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Using Oracle® Solaris 11.4 StatsStore and System Web Interface

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Updated: November 2020
 
 

Minimum and Maximum Value

The op.min and op.max operations return the minimum or maximum value among the specified SSID data points. These operations can take an optional percentage argument and return the top or bottom of the specified percentage of values in the set of data points.

  • op.min(pct) returns the values of all data points in the range from the smallest value to the smallest value plus the specified percentage of the difference between the largest and smallest values:

    Return all values in the range from min to (min + (max-min) * pct/100).

  • op.max(pct) returns the values of all data points in the range from the largest value down to the smallest value plus the specified percentage of the difference between the largest and smallest values:

    Return all values in the range from (min + (max-min) * pct/100) to max.


Note -  Rate data is used in the following operations examples because values of statistics of type count, such as number of bytes read and written, are monotonically increasing and therefore not interesting for some operations, such as minimum, maximum, and average. However, the rate at which bytes are read or written increases and decreases. You might be interested in the minimum, maximum, or average rate. For information about the rate operation, see Rate and Delta.

The following data shows the variance in the rate at which bytes are transmitted and received over the specified period:

$ sstore export -t 2020-10-13T10:01:18 -e 2020-10-13T10:07:18 \
> -i 60 //:class.link//:stat.out-bytes//:op.rate
TIME                VALUE IDENTIFIER
2020-10-13T10:01:18 36903.0 //:class.link//:stat.out-bytes//:op.rate
2020-10-13T10:02:18 10641.083333333334 //:class.link//:stat.out-bytes//:op.rate
2020-10-13T10:03:18 6216.933333333333 //:class.link//:stat.out-bytes//:op.rate
2020-10-13T10:04:18 244361.9 //:class.link//:stat.out-bytes//:op.rate
2020-10-13T10:05:18 720056.7 //:class.link//:stat.out-bytes//:op.rate
2020-10-13T10:06:18 52420.95 //:class.link//:stat.out-bytes//:op.rate

Note that this data is a sampling: one data point every minute over six minutes. The sampling did not necessarily report the minimum or maximum values over that period. The following example shows the minimum and maximum rate at which bytes were sent over the specified period:

$ sstore export -t 2020-10-13T10:01:18 -e 2020-10-13T10:07:18 \
> //:class.link//:stat.out-bytes//:op.rate//:op.min
TIME                VALUE IDENTIFIER
2020-10-13T10:05:18 509.8261492830945 //:class.link//:stat.out-bytes//:op.rate//:op.min
$ sstore export -t 2020-10-13T10:01:18 -e 2020-10-13T10:07:18 \
> //:class.link//:stat.out-bytes//:op.rate//:op.max
2020-10-13T10:05:56 8483597.747689895 //:class.link//:stat.out-bytes//:op.rate//:op.max

The following example shows the bottom two percent of rates at which bytes were received over the specified period:

$ sstore export -t 2020-10-13T10:04:41 -e 2020-10-13T10:05:19 \
> //:class.link//:stat.out-bytes//:op.rate//:op.min(2)
TIME                VALUE IDENTIFIER
2020-10-13T10:04:43 1221.7641995094946 //:class.link//:stat.out-bytes//:op.rate//:op.min(2)
2020-10-13T10:04:50 1209.93708327167 //:class.link//:stat.out-bytes//:op.rate//:op.min(2)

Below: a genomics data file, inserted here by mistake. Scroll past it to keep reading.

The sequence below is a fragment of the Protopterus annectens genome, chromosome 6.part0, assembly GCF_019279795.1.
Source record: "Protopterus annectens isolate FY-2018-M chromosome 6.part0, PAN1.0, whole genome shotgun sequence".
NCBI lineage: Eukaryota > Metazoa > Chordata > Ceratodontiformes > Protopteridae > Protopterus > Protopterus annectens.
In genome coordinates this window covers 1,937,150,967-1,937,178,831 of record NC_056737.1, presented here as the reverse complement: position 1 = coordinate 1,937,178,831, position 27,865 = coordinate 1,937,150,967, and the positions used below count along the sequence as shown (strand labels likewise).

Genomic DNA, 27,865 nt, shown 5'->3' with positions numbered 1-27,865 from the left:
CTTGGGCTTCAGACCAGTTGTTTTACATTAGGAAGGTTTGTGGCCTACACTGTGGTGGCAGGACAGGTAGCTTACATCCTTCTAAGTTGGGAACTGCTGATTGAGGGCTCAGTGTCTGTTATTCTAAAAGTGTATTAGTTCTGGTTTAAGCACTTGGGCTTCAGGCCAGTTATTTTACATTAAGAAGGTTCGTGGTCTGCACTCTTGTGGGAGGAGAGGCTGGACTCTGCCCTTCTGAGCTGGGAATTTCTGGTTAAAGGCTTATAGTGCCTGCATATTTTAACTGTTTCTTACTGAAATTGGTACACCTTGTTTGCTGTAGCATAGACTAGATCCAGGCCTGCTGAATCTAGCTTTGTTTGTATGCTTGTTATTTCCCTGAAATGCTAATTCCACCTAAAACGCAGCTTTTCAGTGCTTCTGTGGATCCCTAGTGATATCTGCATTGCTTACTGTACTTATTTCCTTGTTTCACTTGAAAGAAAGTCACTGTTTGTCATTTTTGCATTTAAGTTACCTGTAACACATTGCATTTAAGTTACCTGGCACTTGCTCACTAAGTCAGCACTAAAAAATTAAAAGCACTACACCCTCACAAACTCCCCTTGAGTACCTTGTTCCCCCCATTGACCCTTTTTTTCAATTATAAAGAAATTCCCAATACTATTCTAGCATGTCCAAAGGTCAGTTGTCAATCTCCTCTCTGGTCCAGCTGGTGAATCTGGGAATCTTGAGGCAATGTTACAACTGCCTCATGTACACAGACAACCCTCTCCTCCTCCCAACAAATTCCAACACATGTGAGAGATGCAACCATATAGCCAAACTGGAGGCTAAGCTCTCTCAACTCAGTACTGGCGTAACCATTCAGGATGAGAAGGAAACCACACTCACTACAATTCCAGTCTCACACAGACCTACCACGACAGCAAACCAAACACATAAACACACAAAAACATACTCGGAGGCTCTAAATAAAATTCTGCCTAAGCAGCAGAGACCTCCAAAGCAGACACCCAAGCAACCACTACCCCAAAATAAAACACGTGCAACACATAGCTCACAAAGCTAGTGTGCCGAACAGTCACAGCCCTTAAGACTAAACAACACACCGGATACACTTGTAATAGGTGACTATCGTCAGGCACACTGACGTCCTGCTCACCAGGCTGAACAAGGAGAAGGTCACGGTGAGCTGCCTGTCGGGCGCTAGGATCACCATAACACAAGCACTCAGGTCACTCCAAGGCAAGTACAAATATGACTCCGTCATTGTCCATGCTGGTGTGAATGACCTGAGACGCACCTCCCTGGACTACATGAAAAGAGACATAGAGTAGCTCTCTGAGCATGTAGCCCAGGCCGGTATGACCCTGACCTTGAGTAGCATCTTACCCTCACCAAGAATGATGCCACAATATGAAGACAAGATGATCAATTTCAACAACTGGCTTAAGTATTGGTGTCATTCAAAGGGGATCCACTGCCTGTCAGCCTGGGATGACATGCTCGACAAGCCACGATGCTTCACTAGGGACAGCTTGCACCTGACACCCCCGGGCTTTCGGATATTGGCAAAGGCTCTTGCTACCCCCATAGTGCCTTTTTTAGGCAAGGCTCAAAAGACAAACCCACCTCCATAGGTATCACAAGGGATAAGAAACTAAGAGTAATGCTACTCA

2020-10-13T10:05:12 1429.7855321701743 //:class.link//:stat.out-bytes//:op.rate//:op.min(2)
2020-10-13T10:05:18 509.8261492830945 //:class.link//:stat.out-bytes//:op.rate//:op.min(2)

The following op.max(40) example shows the top sixty percent of rates at which bytes were received over the specified period. According to the formula, the top sixty percent of data points are all data points in the specified range from the largest value down to the value that is the smallest value plus forty percent of the difference between the largest and smallest values. In this example that is all values in the following range:

$ sstore export -t 2020-10-13T10:05:43 -e 2020-10-13T10:05:57 \
> //:class.link//:stat.out-bytes//:op.rate//:op.min
TIME                VALUE IDENTIFIER
2020-10-13T10:05:44 1586.8238625512568 //:class.link//:stat.out-bytes//:op.rate//:op.min
$ sstore export -t 2020-10-13T10:05:43 -e 2020-10-13T10:05:57 \
> //:class.link//:stat.out-bytes//:op.rate//:op.max
TIME                VALUE IDENTIFIER
2020-10-13T10:05:56 8483597.747689895 //:class.link//:stat.out-bytes//:op.rate//:op.max
1586.8238625512568 + (8483597.747689895-1586.8238625512568) * 0.4 to 8483597.747689895
1586.8238625512568 + 3392804.36953093749728 to 8483597.747689895
3394391.19339348875408 to 8483597.747689895 bytes per second
$ sstore export -t 2020-10-13T10:05:43 -e 2020-10-13T10:05:57 \
> //:class.link//:stat.out-bytes//:op.rate//:op.max(40)
TIME                VALUE IDENTIFIER
2020-10-13T10:05:43 7005824.563157762 //:class.link//:stat.out-bytes//:op.rate//:op.max(40)
2020-10-13T10:05:49 5156391.649592469 //:class.link//:stat.out-bytes//:op.rate//:op.max(40)
2020-10-13T10:05:56 8483597.747689895 //:class.link//:stat.out-bytes//:op.rate//:op.max(40)

The following example shows the top ten percent of rates at which bytes were received over the specified period. This example reports a value that was not reported in the previous example of the top sixty percent of values because the time range is more narrow in the previous example:

$ sstore export -t 2020-10-13T10:01:18 -e 2020-10-13T10:07:18 \
> //:class.link//:stat.out-bytes//:op.rate//:op.max(90)
TIME                VALUE IDENTIFIER
2020-10-13T10:04:20 8083752.515844949 //:class.link//:stat.out-bytes//:op.rate//:op.max(90)
2020-10-13T10:05:56 8483597.747689895 //:class.link//:stat.out-bytes//:op.rate//:op.max(90)